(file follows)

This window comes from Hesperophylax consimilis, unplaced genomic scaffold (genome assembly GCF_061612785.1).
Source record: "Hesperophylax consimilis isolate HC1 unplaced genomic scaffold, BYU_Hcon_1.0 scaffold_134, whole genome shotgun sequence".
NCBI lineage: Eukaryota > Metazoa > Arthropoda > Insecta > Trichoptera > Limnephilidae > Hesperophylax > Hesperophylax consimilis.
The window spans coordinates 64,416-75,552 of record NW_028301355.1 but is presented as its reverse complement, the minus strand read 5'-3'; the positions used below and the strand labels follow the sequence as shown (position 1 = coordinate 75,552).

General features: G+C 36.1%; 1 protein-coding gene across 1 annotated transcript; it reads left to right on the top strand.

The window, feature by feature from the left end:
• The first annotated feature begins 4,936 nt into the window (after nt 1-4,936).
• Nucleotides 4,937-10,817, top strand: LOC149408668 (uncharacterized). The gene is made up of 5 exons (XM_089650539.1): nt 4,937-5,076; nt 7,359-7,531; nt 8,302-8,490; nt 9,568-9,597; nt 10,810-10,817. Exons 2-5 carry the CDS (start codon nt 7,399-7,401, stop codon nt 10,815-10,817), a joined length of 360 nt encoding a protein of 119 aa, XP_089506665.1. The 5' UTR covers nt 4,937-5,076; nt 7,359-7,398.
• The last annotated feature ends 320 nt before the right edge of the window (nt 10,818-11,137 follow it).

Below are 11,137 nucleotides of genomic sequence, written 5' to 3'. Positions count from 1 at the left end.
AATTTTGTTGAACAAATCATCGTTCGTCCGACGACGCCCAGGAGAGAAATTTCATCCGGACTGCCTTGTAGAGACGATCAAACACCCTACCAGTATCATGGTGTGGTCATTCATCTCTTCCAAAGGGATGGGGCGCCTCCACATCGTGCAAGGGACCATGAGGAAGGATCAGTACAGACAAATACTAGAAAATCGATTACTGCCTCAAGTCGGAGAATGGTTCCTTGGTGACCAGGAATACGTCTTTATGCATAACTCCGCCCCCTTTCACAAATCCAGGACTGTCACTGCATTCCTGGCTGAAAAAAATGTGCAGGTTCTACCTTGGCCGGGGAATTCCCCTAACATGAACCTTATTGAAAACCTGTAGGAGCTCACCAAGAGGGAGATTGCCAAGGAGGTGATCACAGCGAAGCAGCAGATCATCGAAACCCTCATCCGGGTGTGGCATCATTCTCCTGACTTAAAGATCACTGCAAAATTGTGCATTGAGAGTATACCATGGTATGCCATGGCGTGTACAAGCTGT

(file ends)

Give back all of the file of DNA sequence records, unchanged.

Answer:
This window comes from Hesperophylax consimilis, unplaced genomic scaffold (genome assembly GCF_061612785.1).
Source record: "Hesperophylax consimilis isolate HC1 unplaced genomic scaffold, BYU_Hcon_1.0 scaffold_134, whole genome shotgun sequence".
NCBI lineage: Eukaryota > Metazoa > Arthropoda > Insecta > Trichoptera > Limnephilidae > Hesperophylax > Hesperophylax consimilis.
The window spans coordinates 64,416-75,552 of record NW_028301355.1 but is presented as its reverse complement, the minus strand read 5'-3'; the positions used below and the strand labels follow the sequence as shown (position 1 = coordinate 75,552).

General features: G+C 36.1%; 1 protein-coding gene across 1 annotated transcript; it reads left to right on the top strand.

The window, feature by feature from the left end:
• The first annotated feature begins 4,936 nt into the window (after nt 1-4,936).
• Nucleotides 4,937-10,817, top strand: LOC149408668 (uncharacterized). The gene is made up of 5 exons (XM_089650539.1): nt 4,937-5,076; nt 7,359-7,531; nt 8,302-8,490; nt 9,568-9,597; nt 10,810-10,817. Exons 2-5 carry the CDS (start codon nt 7,399-7,401, stop codon nt 10,815-10,817), a joined length of 360 nt encoding a protein of 119 aa, XP_089506665.1. The 5' UTR covers nt 4,937-5,076; nt 7,359-7,398.
• The last annotated feature ends 320 nt before the right edge of the window (nt 10,818-11,137 follow it).

Below are 11,137 nucleotides of genomic sequence, written 5' to 3'. Positions count from 1 at the left end.
AATTTTGTTGAACAAATCATCGTTCGTCCGACGACGCCCAGGAGAGAAATTTCATCCGGACTGCCTTGTAGAGACGATCAAACACCCTACCAGTATCATGGTGTGGTCATTCATCTCTTCCAAAGGGATGGGGCGCCTCCACATCGTGCAAGGGACCATGAGGAAGGATCAGTACAGACAAATACTAGAAAATCGATTACTGCCTCAAGTCGGAGAATGGTTCCTTGGTGACCAGGAATACGTCTTTATGCATAACTCCGCCCCCTTTCACAAATCCAGGACTGTCACTGCATTCCTGGCTGAAAAAAATGTGCAGGTTCTACCTTGGCCGGGGAATTCCCCTAACATGAACCTTATTGAAAACCTGTAGGAGCTCACCAAGAGGGAGATTGCCAAGGAGGTGATCACAGCGAAGCAGCAGATCATCGAAACCCTCATCCGGGTGTGGCATCATTCTCCTGACTTAAAGATCACTGCAAAATTGTGCATTGAGAGTATACCATGGTATGCCATGGCGTGTACAAGCTGT